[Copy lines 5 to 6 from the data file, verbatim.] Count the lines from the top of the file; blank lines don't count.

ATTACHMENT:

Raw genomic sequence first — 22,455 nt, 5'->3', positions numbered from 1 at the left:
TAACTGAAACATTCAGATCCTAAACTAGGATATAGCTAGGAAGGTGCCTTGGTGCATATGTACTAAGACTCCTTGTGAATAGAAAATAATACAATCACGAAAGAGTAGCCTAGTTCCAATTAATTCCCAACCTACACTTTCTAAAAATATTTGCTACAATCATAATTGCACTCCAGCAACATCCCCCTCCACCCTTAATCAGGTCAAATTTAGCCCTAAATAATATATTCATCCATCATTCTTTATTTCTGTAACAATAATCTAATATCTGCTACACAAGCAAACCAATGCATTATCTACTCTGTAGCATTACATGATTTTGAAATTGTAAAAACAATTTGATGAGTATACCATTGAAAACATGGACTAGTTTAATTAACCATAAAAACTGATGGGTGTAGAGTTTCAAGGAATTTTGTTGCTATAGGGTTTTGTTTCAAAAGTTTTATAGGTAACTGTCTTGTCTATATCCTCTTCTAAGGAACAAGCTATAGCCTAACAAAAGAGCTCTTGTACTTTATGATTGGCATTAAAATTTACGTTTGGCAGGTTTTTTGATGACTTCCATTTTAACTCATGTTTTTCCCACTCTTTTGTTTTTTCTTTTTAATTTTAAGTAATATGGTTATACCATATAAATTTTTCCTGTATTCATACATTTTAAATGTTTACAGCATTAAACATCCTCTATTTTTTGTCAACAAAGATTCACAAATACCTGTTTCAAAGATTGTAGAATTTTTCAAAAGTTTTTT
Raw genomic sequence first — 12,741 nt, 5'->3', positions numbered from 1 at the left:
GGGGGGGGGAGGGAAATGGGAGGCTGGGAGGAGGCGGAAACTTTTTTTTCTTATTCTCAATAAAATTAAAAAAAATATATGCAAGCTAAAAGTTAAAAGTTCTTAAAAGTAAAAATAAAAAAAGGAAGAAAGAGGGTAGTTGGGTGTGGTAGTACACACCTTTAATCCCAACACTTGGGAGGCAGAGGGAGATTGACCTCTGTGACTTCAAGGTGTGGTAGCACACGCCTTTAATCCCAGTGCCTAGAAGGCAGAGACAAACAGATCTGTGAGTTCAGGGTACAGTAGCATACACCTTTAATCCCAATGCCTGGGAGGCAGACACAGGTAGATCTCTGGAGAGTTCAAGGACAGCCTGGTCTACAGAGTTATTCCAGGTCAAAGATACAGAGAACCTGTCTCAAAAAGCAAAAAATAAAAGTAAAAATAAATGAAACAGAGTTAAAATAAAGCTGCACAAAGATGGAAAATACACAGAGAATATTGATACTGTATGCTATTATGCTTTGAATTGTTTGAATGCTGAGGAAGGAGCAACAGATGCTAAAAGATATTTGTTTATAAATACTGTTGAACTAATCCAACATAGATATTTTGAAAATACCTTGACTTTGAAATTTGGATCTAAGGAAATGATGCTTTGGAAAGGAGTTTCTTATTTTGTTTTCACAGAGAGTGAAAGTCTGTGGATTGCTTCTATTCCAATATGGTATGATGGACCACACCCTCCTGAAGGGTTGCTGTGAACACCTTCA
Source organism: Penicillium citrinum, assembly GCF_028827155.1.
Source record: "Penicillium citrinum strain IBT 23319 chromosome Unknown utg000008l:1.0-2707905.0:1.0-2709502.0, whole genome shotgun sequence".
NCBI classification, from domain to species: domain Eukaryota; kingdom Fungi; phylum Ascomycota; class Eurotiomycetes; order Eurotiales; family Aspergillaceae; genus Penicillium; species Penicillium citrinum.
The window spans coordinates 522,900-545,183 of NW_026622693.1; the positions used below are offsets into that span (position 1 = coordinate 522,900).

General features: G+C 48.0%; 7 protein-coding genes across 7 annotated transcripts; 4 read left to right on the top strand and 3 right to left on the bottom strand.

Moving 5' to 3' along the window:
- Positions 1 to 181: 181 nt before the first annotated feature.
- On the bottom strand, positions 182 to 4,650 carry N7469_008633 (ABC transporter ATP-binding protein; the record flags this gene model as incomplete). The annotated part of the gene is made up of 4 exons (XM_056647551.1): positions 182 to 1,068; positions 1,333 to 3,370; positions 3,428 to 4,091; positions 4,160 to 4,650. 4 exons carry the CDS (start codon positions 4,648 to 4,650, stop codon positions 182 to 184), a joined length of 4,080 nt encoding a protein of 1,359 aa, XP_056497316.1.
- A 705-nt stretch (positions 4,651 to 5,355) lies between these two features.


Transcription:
Source organism: Penicillium citrinum, assembly GCF_028827155.1.
Source record: "Penicillium citrinum strain IBT 23319 chromosome Unknown utg000008l:1.0-2707905.0:1.0-2709502.0, whole genome shotgun sequence".